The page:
Photo: Bob Lee via Flickr
Earlier, we described how the Wall Street Journal caught Google using another questionable online tracking tactic, one that Google has since stopped using.The tactic consisted of Google creating a way to secretly circumvent privacy settings that Apple put into its web browser, Safari.
The workaround allowed Google to enable some Google features that would otherwise have been inaccessible to Safari users, such as the ability to use Google’s “+ 1” button (Google’s version of Facebook’s “Like” button) to “like” ads served by Google.
Other companies also took advantage of this Safari workaround as well, including ad networks Vibrant Media and PointRoll.*
Google says that the WSJ “mischaracterized” its intentions and behaviour here.
And Google’s frustration with the WSJ article is understandable, at least with respect to Google’s intentions.
But it’s also no surprise that people are once again stunned by Google’s behaviour here. And Google’s statement will not set everyone at ease.
The facts are that:
- Google secretly developed a way to circumvent default privacy settings established by a hated competitor, Apple
- Google enabled this workaround to further its own advertising (revenue) and social-networking goals.
- Google then used the workaround to drop ad-tracking cookies on the Safari users, which is exactly the sort of practice that Apple was trying to prevent
Given the scrutiny around Google’s power and privacy practices, Google’s decision to do this can charitably be described as tone-deaf. More accurately, it can be described as idiotic. But, as usual, there’s a backstory.
Based on a lengthy discussion with a source, here’s an explanation of what we think Google was trying to do, followed by a full statement from Google.
WHAT GOOGLE WAS THINKING
We spoke with an industry source who we believe understands Google’s perspective on this matter.
According to this source, here’s what Google may have been thinking:
The default privacy settings for Apple’s Safari web browser, which is included on all Apple products, do not allow random web sites to drop “tracking cookies” on users’ computers.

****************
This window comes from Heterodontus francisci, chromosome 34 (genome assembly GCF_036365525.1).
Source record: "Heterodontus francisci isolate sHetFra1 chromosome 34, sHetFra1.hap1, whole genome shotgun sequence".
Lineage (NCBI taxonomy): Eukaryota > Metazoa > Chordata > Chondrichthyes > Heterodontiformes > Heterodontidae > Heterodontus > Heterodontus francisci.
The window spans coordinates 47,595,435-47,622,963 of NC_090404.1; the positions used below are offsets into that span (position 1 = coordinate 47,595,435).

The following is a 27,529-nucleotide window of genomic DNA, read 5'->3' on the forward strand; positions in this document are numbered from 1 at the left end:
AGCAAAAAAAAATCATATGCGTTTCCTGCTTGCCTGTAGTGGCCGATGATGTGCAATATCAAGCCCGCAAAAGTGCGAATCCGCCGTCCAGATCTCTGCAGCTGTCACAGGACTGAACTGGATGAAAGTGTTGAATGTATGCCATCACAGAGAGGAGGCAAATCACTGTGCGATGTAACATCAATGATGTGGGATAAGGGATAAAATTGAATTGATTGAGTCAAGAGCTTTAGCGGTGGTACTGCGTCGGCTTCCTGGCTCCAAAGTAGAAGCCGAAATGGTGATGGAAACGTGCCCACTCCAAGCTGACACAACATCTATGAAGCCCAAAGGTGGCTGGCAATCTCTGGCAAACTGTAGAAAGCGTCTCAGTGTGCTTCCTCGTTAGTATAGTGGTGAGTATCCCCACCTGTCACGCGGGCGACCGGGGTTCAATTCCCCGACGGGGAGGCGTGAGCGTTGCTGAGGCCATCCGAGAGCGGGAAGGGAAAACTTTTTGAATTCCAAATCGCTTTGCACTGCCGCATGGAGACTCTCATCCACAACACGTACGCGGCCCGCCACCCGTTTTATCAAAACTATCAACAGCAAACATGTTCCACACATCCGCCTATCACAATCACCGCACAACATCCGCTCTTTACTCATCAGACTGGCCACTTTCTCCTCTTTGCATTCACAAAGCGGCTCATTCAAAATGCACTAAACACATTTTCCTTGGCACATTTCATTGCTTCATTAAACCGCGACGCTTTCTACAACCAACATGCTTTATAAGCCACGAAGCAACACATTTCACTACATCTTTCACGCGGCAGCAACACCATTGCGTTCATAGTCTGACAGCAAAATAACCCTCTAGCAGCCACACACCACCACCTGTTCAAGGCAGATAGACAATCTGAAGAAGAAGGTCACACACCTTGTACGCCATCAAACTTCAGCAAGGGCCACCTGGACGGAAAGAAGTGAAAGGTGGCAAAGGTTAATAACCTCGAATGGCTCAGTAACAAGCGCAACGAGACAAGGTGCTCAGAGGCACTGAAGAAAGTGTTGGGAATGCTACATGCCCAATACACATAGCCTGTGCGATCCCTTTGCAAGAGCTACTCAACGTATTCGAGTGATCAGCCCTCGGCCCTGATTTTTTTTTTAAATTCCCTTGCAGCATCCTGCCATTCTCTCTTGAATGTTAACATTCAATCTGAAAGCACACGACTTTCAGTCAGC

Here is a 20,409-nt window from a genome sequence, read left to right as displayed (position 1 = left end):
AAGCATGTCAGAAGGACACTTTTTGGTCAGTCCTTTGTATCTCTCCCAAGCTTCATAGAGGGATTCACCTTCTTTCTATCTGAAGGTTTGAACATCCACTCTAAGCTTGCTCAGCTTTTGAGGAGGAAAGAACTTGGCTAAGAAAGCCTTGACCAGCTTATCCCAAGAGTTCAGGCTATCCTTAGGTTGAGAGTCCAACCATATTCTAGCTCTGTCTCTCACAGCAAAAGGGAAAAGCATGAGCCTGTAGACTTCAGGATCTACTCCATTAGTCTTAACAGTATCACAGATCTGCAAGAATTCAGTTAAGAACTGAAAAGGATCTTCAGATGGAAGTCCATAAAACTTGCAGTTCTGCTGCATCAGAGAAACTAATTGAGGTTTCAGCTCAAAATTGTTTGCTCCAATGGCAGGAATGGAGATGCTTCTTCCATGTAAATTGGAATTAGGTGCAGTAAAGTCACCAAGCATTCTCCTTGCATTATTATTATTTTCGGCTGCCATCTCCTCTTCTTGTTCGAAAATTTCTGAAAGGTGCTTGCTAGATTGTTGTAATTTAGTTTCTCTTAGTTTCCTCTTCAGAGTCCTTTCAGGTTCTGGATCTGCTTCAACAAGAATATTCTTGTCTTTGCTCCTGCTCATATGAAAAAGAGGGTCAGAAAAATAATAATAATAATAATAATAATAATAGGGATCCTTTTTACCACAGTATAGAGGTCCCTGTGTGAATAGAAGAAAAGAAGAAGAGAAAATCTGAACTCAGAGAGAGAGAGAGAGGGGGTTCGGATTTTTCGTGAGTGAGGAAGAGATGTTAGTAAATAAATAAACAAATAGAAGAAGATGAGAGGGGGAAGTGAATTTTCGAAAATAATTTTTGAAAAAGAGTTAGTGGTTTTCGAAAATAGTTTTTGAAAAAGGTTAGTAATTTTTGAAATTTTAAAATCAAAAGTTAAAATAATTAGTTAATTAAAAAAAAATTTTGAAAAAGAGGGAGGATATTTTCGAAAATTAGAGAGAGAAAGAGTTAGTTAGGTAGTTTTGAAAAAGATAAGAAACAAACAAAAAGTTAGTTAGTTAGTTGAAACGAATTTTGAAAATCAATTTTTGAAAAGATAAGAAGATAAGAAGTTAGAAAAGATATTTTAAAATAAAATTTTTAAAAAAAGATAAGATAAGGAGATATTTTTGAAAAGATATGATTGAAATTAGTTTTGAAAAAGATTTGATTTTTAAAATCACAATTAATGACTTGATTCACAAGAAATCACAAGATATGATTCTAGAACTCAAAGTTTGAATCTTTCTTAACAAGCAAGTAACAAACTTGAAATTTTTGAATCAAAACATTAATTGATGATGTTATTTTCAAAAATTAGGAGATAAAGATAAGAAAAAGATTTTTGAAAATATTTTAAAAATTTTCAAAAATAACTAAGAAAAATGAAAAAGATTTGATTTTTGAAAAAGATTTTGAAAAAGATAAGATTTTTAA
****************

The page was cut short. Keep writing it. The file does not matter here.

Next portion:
Such cookies, which are used by most web sites and web services, can be used for both helpful and creepy purposes, depending on who is using them.
Our source says that Apple’s Safari browser does allow these sorts of cookies to be dropped on users’ computers, even with the default privacy settings turned on.
Once a Safari user signs into a web site like Facebook or Google, our source says, Safari concludes that the site is a trusted site and, thereafter, allows that site to place as many cookies as it likes on the users’ computer.
This is how Safari users can stay signed in to Facebook, Gmail, Twitter, and other services, even when they are using Safari’s default privacy settings. (If Safari did now allow this, most users would conclude that something was broken because they wouldn’t stay “signed in” anywhere).
What Safari does NOT allow, by default, is for third-party advertisers and advertising networks to drop cookies on users’ computers without their permission. It is these ad-tracking cookies that cause lots of Internet users to freak out that their privacy is being violated, so it’s understandable that Apple decided to block them by default.
But these default settings have created a problem for Google, at least with respect to its goals for its advertising business.
Google serves its Google services and its display advertising services from two different web domains.
Google’s web services, like Gmail and Google +, are served from the Google domain. Google’s brand ads, meanwhile, are served from the Doubleclick domain.
Because of Safari’s cookie restrictions, Google can drop “cookies” on Google users who sign into Google services, but it cannot drop “cookies” from the Doubleclick domain.
And this created a problem because Google wants its users to be able to use its “+1” button to “like” advertisements that it serves them.